Torah, Learning & Pride

by Rabbi Marci Bellows, Congregation Beth Shalom Rodfe Zedek, Chester

Shavuot is a holiday of gratitude for the gift of Torah. It is very easy to take the Torah, and all that it teaches us, for granted. Rather, let us allow ourselves to see that moment of revelation at Mt. Sinai as a moment when such fundamental ethics, truths, and lessons were passed down to our people, and thus to humanity. In the receiving of Torah, and through the stories contained within, we inherited essential values such as:

     a. We are each created in the image of God

     b. We are all one family, as we are all descended from the same two individuals. 

     c. Love your neighbor as yourself.

     d. Do not stand idly by the blood of your neighbor. 

     e. Love the stranger, for you were a stranger in the land of Egypt. 

Shavuot is a holiday which celebrates the love of Jewish learning. The tradition of holding a Tikkun Layl Shavuot, an all-night study session of Jewish texts, encourages us to devote ourselves to the joy of lifelong Jewish learning. That learning can take place in a variety of ways, and through a variety of modalities (text study, art, meditation, music, discussion, etc.). Most importantly, we are reminded to cherish this hearty tradition with which we’ve been entrusted, to strive to understand it more fully and more deeply, and to treasure our encounters with it.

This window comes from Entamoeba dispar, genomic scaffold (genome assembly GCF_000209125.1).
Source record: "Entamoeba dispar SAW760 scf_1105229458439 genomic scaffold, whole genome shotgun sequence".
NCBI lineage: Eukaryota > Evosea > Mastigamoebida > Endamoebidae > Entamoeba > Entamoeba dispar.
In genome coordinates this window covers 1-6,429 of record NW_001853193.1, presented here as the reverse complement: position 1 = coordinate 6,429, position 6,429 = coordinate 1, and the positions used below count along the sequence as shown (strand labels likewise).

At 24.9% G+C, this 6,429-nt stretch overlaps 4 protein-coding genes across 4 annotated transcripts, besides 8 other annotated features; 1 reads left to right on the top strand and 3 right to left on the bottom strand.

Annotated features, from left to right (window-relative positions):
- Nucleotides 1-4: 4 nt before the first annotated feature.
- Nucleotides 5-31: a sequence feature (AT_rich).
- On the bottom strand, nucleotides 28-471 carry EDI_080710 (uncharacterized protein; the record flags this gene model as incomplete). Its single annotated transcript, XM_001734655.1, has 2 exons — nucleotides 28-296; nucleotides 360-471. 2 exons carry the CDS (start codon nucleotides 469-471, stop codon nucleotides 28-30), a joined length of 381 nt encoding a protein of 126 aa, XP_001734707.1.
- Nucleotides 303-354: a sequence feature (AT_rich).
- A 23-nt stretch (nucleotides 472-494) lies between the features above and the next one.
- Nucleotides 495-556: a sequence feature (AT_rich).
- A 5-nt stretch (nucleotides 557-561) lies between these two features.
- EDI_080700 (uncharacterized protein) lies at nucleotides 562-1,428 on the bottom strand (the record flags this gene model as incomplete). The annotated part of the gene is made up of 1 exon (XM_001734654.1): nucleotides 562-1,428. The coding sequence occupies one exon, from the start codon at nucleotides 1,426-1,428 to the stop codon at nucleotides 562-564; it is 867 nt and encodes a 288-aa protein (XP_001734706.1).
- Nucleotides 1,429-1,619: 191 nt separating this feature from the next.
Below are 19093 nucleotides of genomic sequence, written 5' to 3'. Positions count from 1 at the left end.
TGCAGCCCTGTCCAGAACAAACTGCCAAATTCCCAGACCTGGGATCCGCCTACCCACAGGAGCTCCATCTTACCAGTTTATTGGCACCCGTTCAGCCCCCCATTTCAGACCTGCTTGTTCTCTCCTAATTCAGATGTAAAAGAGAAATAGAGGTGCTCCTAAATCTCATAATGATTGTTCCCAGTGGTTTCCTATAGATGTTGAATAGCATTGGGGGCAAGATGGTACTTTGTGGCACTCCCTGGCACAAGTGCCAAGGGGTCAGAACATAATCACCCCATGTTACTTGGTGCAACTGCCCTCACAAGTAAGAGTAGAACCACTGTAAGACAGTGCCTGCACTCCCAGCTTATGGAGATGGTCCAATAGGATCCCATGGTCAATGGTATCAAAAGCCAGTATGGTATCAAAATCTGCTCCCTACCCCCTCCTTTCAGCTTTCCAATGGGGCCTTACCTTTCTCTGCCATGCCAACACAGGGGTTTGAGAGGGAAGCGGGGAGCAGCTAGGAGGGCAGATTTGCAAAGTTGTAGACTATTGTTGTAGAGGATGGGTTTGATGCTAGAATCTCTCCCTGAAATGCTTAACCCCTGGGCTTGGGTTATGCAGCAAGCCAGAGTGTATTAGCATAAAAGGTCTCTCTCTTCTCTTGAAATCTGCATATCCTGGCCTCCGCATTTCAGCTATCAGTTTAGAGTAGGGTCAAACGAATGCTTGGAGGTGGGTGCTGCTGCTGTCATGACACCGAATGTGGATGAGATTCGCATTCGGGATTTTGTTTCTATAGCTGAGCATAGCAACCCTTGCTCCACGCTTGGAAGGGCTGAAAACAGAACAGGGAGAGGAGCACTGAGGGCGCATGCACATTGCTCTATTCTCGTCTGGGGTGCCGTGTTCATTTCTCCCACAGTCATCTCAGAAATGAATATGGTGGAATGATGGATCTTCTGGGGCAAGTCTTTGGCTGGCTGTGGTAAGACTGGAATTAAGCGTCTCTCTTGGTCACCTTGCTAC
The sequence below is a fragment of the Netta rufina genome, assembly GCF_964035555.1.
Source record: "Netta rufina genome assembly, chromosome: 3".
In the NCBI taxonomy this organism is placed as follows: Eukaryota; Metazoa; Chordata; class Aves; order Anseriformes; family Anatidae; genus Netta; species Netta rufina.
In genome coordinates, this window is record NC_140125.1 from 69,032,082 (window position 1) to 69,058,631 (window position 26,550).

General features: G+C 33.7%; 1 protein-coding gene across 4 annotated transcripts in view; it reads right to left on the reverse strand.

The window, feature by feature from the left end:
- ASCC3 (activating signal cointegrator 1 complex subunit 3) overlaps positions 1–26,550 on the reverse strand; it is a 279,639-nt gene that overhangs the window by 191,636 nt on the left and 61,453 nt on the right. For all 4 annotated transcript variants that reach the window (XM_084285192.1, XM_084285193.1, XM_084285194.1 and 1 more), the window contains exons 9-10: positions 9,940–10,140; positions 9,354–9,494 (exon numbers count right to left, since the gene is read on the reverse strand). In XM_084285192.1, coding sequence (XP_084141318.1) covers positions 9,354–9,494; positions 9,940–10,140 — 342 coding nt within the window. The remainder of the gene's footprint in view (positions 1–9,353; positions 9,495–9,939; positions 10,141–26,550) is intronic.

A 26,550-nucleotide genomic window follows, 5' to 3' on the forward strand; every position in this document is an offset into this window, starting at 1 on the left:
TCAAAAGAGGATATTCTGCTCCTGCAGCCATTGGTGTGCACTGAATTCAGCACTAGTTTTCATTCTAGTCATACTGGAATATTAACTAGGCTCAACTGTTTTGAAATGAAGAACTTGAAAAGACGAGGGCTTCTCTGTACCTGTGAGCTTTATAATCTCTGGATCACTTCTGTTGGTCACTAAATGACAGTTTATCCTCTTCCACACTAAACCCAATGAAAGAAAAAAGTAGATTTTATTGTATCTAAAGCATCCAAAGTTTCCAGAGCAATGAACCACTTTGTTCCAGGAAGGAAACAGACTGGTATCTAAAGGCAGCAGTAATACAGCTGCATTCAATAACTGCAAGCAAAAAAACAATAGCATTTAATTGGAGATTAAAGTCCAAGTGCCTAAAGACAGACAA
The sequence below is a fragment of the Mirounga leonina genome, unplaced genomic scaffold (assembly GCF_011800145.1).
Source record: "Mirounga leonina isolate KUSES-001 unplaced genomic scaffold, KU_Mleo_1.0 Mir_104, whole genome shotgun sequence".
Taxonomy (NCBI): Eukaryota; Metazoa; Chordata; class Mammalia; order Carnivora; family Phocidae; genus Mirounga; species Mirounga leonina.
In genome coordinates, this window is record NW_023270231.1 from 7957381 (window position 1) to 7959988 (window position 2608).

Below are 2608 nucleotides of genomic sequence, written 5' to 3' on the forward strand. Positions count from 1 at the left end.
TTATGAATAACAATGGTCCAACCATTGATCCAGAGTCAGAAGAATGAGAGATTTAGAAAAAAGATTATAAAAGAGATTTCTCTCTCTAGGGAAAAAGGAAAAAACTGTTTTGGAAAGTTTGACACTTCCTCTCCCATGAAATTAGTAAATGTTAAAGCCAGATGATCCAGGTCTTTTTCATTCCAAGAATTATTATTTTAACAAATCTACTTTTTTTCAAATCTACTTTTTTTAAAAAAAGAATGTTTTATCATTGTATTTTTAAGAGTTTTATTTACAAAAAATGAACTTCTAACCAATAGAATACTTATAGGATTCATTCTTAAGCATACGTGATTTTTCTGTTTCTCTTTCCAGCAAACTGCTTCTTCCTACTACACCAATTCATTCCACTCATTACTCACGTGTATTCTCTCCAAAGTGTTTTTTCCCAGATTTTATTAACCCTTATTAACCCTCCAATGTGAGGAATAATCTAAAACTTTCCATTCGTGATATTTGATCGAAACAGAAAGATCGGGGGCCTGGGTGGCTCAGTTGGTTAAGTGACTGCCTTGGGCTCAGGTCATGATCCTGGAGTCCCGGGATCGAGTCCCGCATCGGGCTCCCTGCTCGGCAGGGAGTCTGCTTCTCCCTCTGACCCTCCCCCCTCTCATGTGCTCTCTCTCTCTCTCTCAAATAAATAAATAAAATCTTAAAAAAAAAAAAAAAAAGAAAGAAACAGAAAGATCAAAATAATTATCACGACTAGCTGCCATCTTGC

Shavuot reminds us that we are fortunate to be Jews. There are many times in our history (and, sadly, even now) when it has felt scary, shameful, or even dangerous to be Jewish. Shavuot, and its celebration of the revelation of the Torah and the covenant with God that it symbolizes, gives us the space to feel proud of our heritage. We are reminded of the time when the People of Israel chose to accept this covenant, and we read the beautiful story of Ruth choosing to live her life as a Jew. I pray that we each feel that we can stand proudly each and every day as Jews, that we can outwardly celebrate our ethical and moral traditions, and that we can boldly embody our mandates to work as God’s partner in the world. 

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